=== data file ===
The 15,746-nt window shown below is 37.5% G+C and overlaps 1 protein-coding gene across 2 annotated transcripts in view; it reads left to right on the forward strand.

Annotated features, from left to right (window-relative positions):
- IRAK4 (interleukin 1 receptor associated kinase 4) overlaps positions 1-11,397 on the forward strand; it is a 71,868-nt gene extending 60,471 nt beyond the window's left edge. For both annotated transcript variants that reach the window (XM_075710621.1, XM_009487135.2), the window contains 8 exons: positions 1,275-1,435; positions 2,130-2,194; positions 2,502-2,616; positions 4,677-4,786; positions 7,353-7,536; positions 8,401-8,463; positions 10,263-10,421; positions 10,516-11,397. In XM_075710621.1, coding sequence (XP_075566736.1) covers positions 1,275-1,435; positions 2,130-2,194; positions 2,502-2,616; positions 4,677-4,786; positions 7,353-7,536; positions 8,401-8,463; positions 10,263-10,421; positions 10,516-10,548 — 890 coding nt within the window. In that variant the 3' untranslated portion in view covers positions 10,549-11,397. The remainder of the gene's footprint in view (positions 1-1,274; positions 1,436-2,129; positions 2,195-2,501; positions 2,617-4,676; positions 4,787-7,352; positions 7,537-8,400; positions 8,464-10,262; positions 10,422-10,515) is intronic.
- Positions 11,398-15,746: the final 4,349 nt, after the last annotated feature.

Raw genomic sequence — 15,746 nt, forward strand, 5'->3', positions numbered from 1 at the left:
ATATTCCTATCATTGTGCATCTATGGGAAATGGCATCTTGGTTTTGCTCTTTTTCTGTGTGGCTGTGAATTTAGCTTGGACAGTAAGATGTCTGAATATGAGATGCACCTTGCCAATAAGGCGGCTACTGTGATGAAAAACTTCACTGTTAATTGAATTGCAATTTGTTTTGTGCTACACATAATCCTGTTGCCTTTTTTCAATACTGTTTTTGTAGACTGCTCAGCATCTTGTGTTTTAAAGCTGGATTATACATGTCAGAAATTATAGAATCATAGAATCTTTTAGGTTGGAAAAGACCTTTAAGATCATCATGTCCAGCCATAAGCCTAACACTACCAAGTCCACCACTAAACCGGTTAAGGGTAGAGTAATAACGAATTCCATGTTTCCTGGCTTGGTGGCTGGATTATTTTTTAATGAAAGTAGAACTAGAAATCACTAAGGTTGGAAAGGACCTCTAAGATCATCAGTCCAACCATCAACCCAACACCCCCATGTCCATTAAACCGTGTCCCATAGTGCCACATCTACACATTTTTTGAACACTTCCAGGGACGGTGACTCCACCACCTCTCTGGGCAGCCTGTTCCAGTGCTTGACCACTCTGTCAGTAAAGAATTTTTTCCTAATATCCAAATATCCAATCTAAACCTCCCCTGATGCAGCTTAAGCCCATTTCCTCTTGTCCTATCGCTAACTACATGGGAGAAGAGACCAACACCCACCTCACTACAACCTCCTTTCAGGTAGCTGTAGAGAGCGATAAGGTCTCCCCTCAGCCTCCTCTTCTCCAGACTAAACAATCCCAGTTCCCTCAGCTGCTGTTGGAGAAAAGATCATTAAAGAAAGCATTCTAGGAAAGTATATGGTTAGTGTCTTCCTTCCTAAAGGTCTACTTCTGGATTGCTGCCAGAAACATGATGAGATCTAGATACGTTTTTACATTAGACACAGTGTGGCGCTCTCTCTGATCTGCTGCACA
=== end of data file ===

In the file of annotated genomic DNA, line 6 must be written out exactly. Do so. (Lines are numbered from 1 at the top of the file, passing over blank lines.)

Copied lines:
ATATTCCTATCATTGTGCATCTATGGGAAATGGCATCTTGGTTTTGCTCTTTTTCTGTGTGGCTGTGAATTTAGCTTGGACAGTAAGATGTCTGAATATGAGATGCACCTTGCCAATAAGGCGGCTACTGTGATGAAAAACTTCACTGTTAATTGAATTGCAATTTGTTTTGTGCTACACATAATCCTGTTGCCTTTTTTCAATACTGTTTTTGTAGACTGCTCAGCATCTTGTGTTTTAAAGCTGGATTATACATGTCAGAAATTATAGAATCATAGAATCTTTTAGGTTGGAAAAGACCTTTAAGATCATCATGTCCAGCCATAAGCCTAACACTACCAAGTCCACCACTAAACCGGTTAAGGGTAGAGTAATAACGAATTCCATGTTTCCTGGCTTGGTGGCTGGATTATTTTTTAATGAAAGTAGAACTAGAAATCACTAAGGTTGGAAAGGACCTCTAAGATCATCAGTCCAACCATCAACCCAACACCCCCATGTCCATTAAACCGTGTCCCATAGTGCCACATCTACACATTTTTTGAACACTTCCAGGGACGGTGACTCCACCACCTCTCTGGGCAGCCTGTTCCAGTGCTTGACCACTCTGTCAGTAAAGAATTTTTTCCTAATATCCAAATATCCAATCTAAACCTCCCCTGATGCAGCTTAAGCCCATTTCCTCTTGTCCTATCGCTAACTACATGGGAGAAGAGACCAACACCCACCTCACTACAACCTCCTTTCAGGTAGCTGTAGAGAGCGATAAGGTCTCCCCTCAGCCTCCTCTTCTCCAGACTAAACAATCCCAGTTCCCTCAGCTGCTGTTGGAGAAAAGATCATTAAAGAAAGCATTCTAGGAAAGTATATGGTTAGTGTCTTCCTTCCTAAAGGTCTACTTCTGGATTGCTGCCAGAAACATGATGAGATCTAGATACGTTTTTACATTAGACACAGTGTGGCGCTCTCTCTGATCTGCTGCACA